10. Developed new manufacturing skills, like laser cutting, polymer coating and 3D printing that were employed to manufacture 3D structures and hybrid structure polymer materials.

Despite the impact of the pandemic on the project and the closure of the labs I have managed to publish 8 journal papers (1 is still under review but the preprint is available on arxiv, 1 is in press, and I am working on a couple more) on the fundamental behavior of hybrid structural-soft materials and how these can be preprogrammed to have several functions. A complete list can be found on the project's website: https://antonioeliaforte.com/alpha-stem/

The results of my fellowship have been disseminated through several channels. I participated at the European Research Night in 2019 in Milan and it was an amazing experience. I had the opportunity to disseminate my work and explain what I do to both scientists and member of the public, including younger students and kids. Unfortunately it was not possible to replicate the experience in 2020 because of COVID and travel restrictions. Therefore Politecnico of Milan in collaboration with a great EU outreaching team organized a virtual (online) MEETmeTONIGHT 2020. I agreed to participate and made a video explaining what Alpha-stem is about. I also contributed by being available online via Teams to member of the public audience that would connect to the virtual rooms and ask questions about the research. It was not the same as having the event in person but it was nevertheless enjoyable!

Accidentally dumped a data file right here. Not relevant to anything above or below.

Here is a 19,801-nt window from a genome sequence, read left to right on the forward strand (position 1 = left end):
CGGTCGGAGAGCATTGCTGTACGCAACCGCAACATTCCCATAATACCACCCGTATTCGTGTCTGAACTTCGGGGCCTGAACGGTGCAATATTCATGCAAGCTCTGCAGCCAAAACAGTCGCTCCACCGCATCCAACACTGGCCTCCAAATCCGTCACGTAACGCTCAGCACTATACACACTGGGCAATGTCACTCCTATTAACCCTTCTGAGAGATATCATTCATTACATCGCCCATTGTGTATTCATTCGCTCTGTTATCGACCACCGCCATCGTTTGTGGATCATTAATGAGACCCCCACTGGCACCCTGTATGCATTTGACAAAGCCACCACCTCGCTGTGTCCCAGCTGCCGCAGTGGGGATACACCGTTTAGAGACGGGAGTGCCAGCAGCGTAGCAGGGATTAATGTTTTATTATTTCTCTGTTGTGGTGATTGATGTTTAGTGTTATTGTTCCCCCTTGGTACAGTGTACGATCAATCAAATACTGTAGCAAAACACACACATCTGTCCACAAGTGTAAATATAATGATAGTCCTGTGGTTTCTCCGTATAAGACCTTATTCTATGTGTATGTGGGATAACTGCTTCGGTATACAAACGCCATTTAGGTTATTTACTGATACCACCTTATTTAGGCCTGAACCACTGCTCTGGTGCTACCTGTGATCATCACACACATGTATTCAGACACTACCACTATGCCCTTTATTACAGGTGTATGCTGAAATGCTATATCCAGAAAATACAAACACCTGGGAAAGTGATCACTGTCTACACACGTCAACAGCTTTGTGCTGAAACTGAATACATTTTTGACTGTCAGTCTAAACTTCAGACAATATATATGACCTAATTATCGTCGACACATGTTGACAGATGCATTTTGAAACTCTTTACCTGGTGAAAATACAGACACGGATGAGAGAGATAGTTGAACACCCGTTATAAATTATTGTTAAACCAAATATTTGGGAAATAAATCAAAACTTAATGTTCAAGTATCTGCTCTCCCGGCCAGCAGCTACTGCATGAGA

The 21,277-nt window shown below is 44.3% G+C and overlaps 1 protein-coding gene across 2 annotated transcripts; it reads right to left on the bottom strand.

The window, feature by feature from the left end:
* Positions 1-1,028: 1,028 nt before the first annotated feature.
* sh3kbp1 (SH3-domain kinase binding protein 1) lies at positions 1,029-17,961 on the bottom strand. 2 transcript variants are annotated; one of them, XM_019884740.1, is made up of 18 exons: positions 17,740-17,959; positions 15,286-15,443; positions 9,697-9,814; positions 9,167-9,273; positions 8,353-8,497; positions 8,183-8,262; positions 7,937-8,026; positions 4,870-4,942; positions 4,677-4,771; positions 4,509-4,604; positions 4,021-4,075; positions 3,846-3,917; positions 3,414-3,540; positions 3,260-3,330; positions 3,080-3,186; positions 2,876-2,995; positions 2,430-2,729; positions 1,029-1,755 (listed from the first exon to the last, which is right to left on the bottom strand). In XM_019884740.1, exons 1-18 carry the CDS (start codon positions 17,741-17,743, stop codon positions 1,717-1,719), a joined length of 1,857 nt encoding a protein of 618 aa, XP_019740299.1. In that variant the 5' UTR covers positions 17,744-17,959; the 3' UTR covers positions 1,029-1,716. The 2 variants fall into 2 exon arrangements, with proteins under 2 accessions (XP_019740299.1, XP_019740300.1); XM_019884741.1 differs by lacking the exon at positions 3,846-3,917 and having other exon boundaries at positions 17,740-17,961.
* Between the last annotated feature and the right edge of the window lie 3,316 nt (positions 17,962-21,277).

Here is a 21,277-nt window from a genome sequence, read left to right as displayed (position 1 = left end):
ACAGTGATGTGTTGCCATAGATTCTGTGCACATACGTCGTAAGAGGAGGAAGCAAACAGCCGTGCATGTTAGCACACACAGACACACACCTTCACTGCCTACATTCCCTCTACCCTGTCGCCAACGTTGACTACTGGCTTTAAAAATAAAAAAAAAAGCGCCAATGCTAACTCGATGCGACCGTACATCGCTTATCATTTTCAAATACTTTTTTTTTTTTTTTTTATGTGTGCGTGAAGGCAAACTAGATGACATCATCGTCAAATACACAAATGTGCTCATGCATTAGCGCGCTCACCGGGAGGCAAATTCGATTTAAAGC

The results of the project have also been disseminated via conferences and several seminars. the full list is on the project website: https://antonioeliaforte.com/alpha-stem/
The progress beyond the state of the art is the creation of new materials that combine 3D structures with soft polymers. An example of these materials are the kirigami inflatables that have been designed with the future aim of simulating lung tissue, when fabricated at the micro-scale. Unfortunately the microscale fabrication and testing of the materials has not taken place during the outgoing phase of the fellowship due to the shut down of the labs and facilities cause by the pandemic.
This has impacted the full completion of the last WPs, delaying the delivery of the life-sized phantoms. However the work is propagating past the end of the fellowship and the fellow is confident that the the remaining results will be published soon.
The societal impact of the project will be the availability of phantoms that respond realistically to the touch and can reproduce the deformations of real organs (like the respiratory cycle in the lungs). These will help medical trainees to practice their surgical skills on surrogates before entering the operation room. If, due to the extraordinary circumstances, the project does not achieve this main objective, the research conducted into the material science and design will still be an extremely valuable outcome and a solid base to achieve the creation of the phantoms in the near future.
example of brain laboratory phantom previously developed by the fellow